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Scale Rails of SW Florida Trainroom

Pueblo
 
Pueblo, Colorado is the stop before entering or exiting the helices from the lower level. The helices can be entered either to the right, which leads to the lower helix, or the rear, which goes to the upper helix.

Number 4111, a borrowed cab-forward from the Southern Pacific, pulls a freight from La Junta and the West Coast.

 
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Pueblo, on the layout, is the southern terminus for trains moving to and from Denver on the joint Chicago, Burlington & Quincy - Denver, Rio Grande & Western trackage.

Number 4111 passes the industrial area of Pueblo. Industries located there include a Railway Express Agency office, a hardware distributor, and a coal-fired power plant.

The power plant is a Walthers kit depicting a design common from the 1920's. The prototype power plant in Pueblo dates from 1973.

The scratch-built Union Avenue tower controls tracks leading to and from the station.

 
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Sitting on the banks of the Arkansas River, the town itself is an important junction for traffic and goods between Kansas City and Denver.

The Missouri Pacific Railroad connects here to the Denver, Rio Grande and Western Railroad. Although not represented on our layout at the present time, we hope to add a staging track some time in the future to enable a train to arrive from Kansas City. We run the line's Colorado Eagle as a regular train.

The Union Avenue bridge marks the station's eastern limits and spans the Arkansas River.

 
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We get a close-up of the station area industrial complex in Pueblo, while an excursion train enters the wye. Two Denver, Rio Grande and Western F-3's are followed by a day coach. The train will be turned around and arrive on station track 1. It will return to Denver later in the day.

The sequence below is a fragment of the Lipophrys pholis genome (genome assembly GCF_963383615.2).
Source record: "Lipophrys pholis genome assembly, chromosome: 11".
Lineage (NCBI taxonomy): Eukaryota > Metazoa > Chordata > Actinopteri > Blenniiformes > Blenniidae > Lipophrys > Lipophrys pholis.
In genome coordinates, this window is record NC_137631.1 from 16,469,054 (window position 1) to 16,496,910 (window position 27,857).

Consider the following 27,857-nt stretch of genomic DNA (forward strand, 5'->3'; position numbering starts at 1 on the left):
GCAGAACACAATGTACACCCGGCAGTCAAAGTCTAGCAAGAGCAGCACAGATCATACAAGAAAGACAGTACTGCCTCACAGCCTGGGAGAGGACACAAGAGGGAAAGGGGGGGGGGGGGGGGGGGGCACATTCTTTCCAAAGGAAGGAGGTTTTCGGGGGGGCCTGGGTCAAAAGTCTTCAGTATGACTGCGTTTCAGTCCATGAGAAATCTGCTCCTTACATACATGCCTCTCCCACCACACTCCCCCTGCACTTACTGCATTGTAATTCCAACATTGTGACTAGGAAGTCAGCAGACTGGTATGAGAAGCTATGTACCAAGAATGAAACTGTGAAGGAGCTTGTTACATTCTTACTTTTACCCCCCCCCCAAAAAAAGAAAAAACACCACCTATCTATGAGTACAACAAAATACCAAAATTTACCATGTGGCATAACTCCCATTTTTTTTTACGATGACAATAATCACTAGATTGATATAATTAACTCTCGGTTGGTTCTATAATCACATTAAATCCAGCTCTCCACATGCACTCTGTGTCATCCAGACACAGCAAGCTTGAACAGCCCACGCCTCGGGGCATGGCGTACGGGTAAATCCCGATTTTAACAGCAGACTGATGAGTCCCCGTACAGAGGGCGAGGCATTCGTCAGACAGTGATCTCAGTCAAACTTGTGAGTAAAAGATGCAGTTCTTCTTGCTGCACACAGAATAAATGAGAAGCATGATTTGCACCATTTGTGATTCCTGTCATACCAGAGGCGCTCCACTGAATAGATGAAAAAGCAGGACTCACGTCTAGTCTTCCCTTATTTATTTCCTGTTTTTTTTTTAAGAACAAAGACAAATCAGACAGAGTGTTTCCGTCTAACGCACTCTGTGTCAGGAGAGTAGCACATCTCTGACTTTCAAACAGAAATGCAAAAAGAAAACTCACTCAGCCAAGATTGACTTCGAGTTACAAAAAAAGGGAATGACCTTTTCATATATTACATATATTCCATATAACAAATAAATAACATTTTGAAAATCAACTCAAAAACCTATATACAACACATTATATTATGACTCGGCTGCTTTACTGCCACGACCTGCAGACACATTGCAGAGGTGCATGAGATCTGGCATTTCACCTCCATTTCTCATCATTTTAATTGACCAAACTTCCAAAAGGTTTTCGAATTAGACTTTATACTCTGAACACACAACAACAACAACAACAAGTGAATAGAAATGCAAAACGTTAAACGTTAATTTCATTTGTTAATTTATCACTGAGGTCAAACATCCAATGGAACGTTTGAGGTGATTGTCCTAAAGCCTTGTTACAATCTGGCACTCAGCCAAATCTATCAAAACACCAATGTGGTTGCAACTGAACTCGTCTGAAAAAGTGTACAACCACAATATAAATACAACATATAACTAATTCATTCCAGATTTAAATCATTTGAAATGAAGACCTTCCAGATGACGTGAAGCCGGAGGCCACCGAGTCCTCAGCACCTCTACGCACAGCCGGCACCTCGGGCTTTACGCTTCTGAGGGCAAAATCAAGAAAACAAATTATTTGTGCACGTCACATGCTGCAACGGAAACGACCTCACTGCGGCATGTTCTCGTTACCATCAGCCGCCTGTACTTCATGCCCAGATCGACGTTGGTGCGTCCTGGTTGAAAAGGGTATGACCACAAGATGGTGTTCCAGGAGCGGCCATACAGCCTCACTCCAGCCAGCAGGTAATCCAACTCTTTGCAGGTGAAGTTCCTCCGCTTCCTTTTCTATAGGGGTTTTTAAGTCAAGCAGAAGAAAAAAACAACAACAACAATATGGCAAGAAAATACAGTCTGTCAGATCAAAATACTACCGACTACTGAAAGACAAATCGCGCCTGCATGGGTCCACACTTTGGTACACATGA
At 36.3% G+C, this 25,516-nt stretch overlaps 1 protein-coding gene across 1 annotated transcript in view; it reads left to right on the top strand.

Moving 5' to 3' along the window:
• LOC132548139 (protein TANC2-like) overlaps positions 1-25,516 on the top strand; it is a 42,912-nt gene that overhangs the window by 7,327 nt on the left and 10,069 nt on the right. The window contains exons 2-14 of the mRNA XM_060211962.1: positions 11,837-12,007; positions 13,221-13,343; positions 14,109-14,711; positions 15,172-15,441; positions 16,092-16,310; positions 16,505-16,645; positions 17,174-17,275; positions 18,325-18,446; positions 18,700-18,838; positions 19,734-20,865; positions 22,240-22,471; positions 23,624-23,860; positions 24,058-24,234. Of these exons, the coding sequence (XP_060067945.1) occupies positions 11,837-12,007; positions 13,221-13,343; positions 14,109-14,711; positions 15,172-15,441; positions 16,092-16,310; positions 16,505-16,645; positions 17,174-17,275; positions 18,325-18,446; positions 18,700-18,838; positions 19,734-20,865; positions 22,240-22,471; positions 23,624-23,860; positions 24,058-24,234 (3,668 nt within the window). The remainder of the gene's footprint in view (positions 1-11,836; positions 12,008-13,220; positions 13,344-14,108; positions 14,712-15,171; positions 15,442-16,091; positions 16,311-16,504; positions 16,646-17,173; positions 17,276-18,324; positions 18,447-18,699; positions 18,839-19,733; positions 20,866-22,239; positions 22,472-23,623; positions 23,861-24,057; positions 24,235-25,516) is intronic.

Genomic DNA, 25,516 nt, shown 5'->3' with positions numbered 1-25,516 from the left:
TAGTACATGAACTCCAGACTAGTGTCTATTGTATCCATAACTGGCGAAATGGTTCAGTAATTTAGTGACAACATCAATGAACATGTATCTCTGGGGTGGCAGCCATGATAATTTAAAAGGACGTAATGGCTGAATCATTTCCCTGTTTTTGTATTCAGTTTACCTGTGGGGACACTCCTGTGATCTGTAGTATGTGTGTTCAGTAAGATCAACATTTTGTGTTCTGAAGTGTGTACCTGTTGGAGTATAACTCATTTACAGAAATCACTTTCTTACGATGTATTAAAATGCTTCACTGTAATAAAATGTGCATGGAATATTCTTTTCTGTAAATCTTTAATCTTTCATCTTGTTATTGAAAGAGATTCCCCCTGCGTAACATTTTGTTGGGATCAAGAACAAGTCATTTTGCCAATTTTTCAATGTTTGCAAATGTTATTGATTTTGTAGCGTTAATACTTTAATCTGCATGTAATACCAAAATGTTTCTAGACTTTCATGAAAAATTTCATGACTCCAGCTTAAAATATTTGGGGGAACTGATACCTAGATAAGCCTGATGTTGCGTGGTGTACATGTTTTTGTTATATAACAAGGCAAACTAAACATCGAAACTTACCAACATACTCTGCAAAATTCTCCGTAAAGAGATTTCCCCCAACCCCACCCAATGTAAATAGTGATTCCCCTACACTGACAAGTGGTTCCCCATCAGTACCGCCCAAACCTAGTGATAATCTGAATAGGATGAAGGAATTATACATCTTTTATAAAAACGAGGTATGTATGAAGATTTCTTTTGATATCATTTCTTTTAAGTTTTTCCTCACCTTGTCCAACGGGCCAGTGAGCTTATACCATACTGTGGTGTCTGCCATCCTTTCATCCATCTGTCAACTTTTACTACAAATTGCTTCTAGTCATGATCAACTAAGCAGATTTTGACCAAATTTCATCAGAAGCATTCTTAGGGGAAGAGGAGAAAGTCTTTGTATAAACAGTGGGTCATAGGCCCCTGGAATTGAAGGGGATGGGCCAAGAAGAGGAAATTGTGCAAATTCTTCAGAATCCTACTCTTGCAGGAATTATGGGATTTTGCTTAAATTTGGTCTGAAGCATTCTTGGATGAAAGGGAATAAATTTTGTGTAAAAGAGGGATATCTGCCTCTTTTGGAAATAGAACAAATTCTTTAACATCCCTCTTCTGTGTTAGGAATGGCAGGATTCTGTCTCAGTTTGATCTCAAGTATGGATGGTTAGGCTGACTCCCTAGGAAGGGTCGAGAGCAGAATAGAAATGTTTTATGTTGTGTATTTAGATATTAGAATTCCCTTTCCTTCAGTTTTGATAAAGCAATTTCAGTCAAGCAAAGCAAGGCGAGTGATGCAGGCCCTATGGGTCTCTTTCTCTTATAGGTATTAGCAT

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Our version of the Union Depot is a scratchbuilt, close representation of the one that is the linchpin of the Union Avenue Historic Commercial District in Pueblo. The clock tower is higher on our model and the clock face put on the other side of the tower, so that the clock face can be seen from the aisle.

The original station was finished in 1900. The Atchison, Topeka and Santa Fe Railway, Chicago Rock Island & Pacific Railroad, Colorado & Southern (a subsidiary of the Chicago, Burlington and Quincy Railroad), Denver & Rio Grande Western Railroad and the Missouri Pacific Railroad all ran passenger trains using this depot.

 
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As Number 4111 flies through on the Depot's No. 1 track, we get a good view of the riverfront. Given the number of stock cars in the train, it is a desirable thing to keep it moving beyond the station.

 
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The building to the left of the Union Depot is the Denver, Rio Grande & Western Freight House. It, too, is scratchbuilt and a close representation of the real building. A picture for comparison is located here:
 http://www.historycolorado.org/oahp/pueblo-county

This building was used by the Denver Rio Grande & Western, Missouri Pacific and Southern Pacific railroads.

 
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Looking across the freight yard, we get a full shot of the Freight House building. To the west of the building are the storage and service tracks of the diesel house of the Denver Rio Grande & Western.
 
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Another view of the freight classification yard in Pueblo. The eastbound main is the near track. Track 5 serves as the arrival track and 1-4 are the classification tracks. Notice the snowplow on track 4. It won't be long before we will need it.

 
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The extra pulled by No. 4111 is leaving Pueblo, bound for Colorado Springs, on the westbound main.

 
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No. 4111 steams through a cut as it heads for Colorado Springs. A pair of stripper oil wells frame the scene.

 
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This is the view that the yardmasters of Colorado Springs and Pueblo have as they sit at the layout. The Colorado Springs yardmaster sits on the left side, while the Pueblo yardmaster is on the right.

In the upper left of the picture, we can see the truss bridge north of Cajon over Cajon Creek.

The control panel for Summit is open for maintenance in the upper right of the picture.

 
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